|--------------------------------------------------------------------------
    |
    | This option controls the default authentication "guard" and password
    | reset options for your application. You may change these defaults
    | as required, but they're a perfect start for most applications.
    |
    */

    'defaults' => [
        'guard' => 'web',
        'passwords' => 'users',
    ],

    /*
    |--------------------------------------------------------------------------
    | Authentication Guards
    |--------------------------------------------------------------------------
    |
    | Next, you may define every authentication guard for your application.
    | Of course, a great default configuration has been defined for you
    | here which uses session storage and the Eloquent user provider.
    |
    | All authentication drivers have a user provider. This defines how the
    | users are actually retrieved out of your database or other storage
    | mechanisms used by this application to persist your user's data.
    |
    | Supported: "session", "token"
    |
    */

    'guards' => [
        'web' => [
            'driver' => 'session',
            'provider' => 'users',
        ],

        'api' => [
            'driver' => 'passport',
            'provider' => 'users',
        ],
    ],

    /*
    |--------------------------------------------------------------------------
    | User Providers
    |--------------------------------------------------------------------------
    |
    | All authentication drivers have a user provider. This defines how the
    | users are actually retrieved out of your database or other storage
    | mechanisms used by this application to persist your user's data.
    |
    | If you have multiple user tables or models you may configure multiple
    | sources which represent each model / table. These sources may then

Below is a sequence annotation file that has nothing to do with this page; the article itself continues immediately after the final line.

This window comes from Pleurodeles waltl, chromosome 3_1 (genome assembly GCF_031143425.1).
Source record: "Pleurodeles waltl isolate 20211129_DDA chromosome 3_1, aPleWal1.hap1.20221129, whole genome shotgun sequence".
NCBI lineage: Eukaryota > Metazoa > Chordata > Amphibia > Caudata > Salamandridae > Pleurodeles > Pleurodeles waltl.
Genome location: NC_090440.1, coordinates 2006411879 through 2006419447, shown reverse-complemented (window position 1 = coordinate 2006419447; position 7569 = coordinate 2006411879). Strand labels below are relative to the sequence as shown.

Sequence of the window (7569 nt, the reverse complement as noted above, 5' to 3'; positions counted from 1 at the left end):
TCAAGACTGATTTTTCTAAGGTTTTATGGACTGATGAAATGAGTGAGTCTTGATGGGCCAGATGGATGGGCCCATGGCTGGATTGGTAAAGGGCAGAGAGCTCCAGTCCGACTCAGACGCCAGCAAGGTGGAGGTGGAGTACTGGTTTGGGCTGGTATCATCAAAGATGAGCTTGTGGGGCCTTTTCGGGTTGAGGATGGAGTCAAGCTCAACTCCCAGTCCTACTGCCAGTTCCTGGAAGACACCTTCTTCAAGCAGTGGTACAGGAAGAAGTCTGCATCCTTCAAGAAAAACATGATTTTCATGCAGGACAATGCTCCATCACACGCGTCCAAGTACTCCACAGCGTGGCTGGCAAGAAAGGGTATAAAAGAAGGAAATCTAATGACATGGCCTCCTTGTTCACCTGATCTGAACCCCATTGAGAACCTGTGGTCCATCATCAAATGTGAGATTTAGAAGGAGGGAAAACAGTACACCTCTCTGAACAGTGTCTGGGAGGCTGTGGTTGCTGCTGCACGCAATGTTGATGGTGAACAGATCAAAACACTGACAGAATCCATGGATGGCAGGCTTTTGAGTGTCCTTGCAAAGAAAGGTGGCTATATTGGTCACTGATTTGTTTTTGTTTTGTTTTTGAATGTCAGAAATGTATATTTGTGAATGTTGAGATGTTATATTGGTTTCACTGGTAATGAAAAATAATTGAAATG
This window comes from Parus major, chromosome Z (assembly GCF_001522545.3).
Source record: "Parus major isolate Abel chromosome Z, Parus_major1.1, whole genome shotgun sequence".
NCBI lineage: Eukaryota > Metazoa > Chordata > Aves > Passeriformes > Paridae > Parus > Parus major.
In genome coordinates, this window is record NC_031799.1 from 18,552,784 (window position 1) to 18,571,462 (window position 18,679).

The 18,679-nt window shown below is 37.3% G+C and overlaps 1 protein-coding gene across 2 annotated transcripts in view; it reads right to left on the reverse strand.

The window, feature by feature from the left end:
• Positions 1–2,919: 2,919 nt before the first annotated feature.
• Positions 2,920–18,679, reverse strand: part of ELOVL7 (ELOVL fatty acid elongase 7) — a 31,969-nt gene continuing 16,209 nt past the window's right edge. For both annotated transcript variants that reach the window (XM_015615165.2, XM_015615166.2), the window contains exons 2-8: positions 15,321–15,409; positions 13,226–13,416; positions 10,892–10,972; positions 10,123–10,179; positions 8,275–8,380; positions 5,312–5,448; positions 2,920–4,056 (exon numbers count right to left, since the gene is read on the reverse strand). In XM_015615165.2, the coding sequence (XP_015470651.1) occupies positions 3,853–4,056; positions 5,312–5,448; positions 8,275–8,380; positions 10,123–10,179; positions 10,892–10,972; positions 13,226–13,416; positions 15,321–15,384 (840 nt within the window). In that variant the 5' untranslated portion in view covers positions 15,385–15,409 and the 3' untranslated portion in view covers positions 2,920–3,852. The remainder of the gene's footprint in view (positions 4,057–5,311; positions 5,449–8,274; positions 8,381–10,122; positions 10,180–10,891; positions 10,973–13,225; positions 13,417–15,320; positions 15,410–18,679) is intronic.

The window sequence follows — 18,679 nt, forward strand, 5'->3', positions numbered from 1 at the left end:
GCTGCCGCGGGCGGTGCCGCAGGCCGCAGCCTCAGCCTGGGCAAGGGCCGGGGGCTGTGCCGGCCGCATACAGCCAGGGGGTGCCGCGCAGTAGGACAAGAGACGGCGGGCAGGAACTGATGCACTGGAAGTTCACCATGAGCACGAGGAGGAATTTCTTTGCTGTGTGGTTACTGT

| be assigned to any extra authentication guards you have defined.
    |
    | Supported: "database", "eloquent"
    |
    */

    'providers' => [
        'users' => [
            'driver' => 'eloquent',
            'model' => App\User::class,
        ],
    ],

    /*
    |--------------------------------------------------------------------------
    | Resetting Passwords
    |--------------------------------------------------------------------------
    |
    | You may specify multiple password reset configurations if you have more
    | than one user table or model in the application and you want to have
    | separate password reset settings based on the specific user types.
    |
    | The expire time is the number of minutes that the reset token should be
    | considered valid. This security feature keeps tokens short-lived so
    | they have less time to be guessed. You may change this as needed.
    |
    */

    'passwords' => [
        'users' => [
            'provider' => 'users',
            'table' => 'password_resets',
            'expire' => 60,
        ],
    ],
];

Usage

Time to test the password grant in our API. Remember, I’ve mention about the tokens? Try to get them. Open your database manager and look into the oauth_clients table. Get the id and secret of the enabled password_client. Set our postman parameters and we should be able to get the tokens on the response.

API Request in Postman

Conclusion

It took me a while to figure out why my setup fails when using laravel passport with grant type password. With so many tutorials and questions relating to this topic. Lots of confusion getting in, especially to those new developers trying to adapt this new beautiful API.